NEW YORK (Reuters) - The next several weeks will be key to showing how much of an argument there is for an interest rate cut to counteract weak inflation pressures and uncertainty over U.S. trade policy, a central bank policymaker said on Wednesday.
Uncertainty over whether the U.S. and China will reach a trade deal could slow growth in an economy that is also consistently failing to reach the Fed’s 2% inflation target, concerns that could bolster the case for a rate cut, San Francisco Federal Reserve Bank President Mary Daly said at an event in New York.
“This is a challenging time,” said Daly. “Risk management is on my mind,” she said.
Daly does not currently vote on the Fed’s policy-setting committee but participates in its discussions. Her openness to arguments for a rate cuts show just how much the last several weeks have shaken policymakers who as recently as December were raising rates.
Fed Chairman Jerome Powell on Tuesday said he and his colleagues are “grappling” with whether current risks to the economy warrant a cut that markets widely expect and President Donald Trump has demanded.
The Fed committee next gathers on July 30-31. In the meantime, policymakers will be watching data on U.S. economic growth and jobs. There is also the G20 summit in Osaka, Japan, at the end of the week, where Trump is due to meet one-on-one with at least eight world leaders, including Chinese President Xi Jinping. The two leaders have been at odds on how to resolve disagreements that led to tit-for-tat import taxes.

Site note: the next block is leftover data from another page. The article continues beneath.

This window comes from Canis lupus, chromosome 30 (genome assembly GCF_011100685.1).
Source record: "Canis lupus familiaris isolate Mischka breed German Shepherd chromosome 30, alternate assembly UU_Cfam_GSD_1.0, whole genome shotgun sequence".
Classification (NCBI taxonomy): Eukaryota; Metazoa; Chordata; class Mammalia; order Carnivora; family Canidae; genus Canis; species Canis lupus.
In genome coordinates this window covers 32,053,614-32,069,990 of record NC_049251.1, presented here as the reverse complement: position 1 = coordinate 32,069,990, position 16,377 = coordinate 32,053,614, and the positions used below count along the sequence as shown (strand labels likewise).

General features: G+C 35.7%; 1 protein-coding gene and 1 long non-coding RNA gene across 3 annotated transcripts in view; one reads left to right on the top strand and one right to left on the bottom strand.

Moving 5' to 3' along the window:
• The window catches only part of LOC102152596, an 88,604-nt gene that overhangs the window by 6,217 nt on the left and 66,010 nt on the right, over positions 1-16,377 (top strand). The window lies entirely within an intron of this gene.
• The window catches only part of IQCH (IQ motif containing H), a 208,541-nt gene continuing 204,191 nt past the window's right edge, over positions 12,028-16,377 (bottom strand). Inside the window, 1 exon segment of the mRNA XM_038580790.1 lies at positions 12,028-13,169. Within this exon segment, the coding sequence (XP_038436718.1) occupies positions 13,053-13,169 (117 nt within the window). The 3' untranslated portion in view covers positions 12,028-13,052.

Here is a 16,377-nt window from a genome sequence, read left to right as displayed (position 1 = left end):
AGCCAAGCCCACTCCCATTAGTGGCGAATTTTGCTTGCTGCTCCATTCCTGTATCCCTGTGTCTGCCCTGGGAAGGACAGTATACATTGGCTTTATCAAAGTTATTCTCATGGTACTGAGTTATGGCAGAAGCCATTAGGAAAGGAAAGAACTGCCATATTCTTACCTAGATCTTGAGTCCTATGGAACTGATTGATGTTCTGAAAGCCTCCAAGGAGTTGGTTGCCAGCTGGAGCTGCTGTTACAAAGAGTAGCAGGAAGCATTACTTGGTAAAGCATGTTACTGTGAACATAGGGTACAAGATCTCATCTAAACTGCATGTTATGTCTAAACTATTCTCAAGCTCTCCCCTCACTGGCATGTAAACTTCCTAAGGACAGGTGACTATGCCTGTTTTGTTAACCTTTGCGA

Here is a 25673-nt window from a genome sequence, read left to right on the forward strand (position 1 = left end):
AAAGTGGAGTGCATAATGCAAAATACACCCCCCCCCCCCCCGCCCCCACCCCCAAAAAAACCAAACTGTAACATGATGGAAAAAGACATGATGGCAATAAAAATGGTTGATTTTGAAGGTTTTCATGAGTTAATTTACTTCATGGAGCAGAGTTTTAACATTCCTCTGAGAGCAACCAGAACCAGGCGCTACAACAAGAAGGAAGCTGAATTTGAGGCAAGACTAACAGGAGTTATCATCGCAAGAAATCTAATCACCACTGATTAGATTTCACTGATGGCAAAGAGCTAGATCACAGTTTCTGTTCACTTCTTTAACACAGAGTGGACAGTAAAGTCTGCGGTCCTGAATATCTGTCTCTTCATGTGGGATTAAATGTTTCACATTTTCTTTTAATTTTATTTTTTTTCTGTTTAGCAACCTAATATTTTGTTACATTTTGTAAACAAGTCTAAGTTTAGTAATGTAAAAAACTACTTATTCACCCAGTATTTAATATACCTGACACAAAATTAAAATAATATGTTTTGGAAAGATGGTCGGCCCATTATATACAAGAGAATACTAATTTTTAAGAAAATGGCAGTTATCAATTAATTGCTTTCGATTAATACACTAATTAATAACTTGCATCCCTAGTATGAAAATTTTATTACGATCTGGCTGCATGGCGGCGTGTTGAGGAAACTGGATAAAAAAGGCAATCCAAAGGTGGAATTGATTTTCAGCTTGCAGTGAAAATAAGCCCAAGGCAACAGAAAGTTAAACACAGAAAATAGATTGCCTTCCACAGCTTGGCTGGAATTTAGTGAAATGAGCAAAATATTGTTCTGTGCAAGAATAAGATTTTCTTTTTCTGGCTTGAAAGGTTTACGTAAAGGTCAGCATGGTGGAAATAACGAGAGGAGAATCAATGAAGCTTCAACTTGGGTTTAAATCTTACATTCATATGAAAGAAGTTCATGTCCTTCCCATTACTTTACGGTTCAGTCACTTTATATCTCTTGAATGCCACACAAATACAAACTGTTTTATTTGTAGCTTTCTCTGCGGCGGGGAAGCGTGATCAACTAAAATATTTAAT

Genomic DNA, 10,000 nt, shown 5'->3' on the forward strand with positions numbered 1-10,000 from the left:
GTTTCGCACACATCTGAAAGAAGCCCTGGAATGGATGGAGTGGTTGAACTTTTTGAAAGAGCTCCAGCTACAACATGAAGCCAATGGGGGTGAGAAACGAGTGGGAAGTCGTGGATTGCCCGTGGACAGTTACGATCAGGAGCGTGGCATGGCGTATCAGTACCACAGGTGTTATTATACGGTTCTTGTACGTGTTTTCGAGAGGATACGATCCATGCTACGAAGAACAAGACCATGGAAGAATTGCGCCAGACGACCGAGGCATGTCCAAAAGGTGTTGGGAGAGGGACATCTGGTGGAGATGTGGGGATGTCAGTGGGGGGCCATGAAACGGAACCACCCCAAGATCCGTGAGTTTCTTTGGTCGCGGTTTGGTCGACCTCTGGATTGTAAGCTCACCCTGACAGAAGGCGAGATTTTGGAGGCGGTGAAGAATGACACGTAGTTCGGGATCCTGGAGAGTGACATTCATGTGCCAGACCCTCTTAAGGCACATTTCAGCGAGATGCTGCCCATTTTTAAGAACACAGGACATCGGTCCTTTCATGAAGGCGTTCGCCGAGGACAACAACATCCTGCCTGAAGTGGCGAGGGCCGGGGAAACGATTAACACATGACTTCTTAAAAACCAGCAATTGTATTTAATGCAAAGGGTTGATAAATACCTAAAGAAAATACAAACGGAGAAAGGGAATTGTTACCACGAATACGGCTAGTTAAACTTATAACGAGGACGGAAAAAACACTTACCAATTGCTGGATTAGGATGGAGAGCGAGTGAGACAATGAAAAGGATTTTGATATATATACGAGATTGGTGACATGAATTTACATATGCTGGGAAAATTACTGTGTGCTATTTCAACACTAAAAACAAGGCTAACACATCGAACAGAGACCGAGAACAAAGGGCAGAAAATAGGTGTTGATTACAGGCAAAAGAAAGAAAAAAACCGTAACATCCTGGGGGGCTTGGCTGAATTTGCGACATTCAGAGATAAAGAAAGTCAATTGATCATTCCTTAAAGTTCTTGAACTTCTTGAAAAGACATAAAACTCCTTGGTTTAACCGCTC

Daly told reporters after an economics event that she is concerned about the effect tariffs are having on business and consumer confidence as well as the fact that inflation is persistently falling short of the Fed’s 2%-a-year goal. Growth at or below the economy’s long-run trend will not boost inflation, she said.
But she said she had not seen enough hard data previously to support a rate cut. Two of her colleagues, Minneapolis Fed president Neel Kashkari and St. Louis Fed president James Bullard, called for a cut at the most recent Fed meeting on June 18-19. Among other things, Daly said she wants to see if a disappointing May employment report was a blip.
That Labor Department report released earlier this month showed the economy created 75,000 jobs in May, a sharp step-down from 224,00 in April. Policymakers say they typically look past single data points in assessing the economy. The jobs report for June is due next week.
Reporting by Trevor Hunnicutt; Editing by Chizu Nomiyama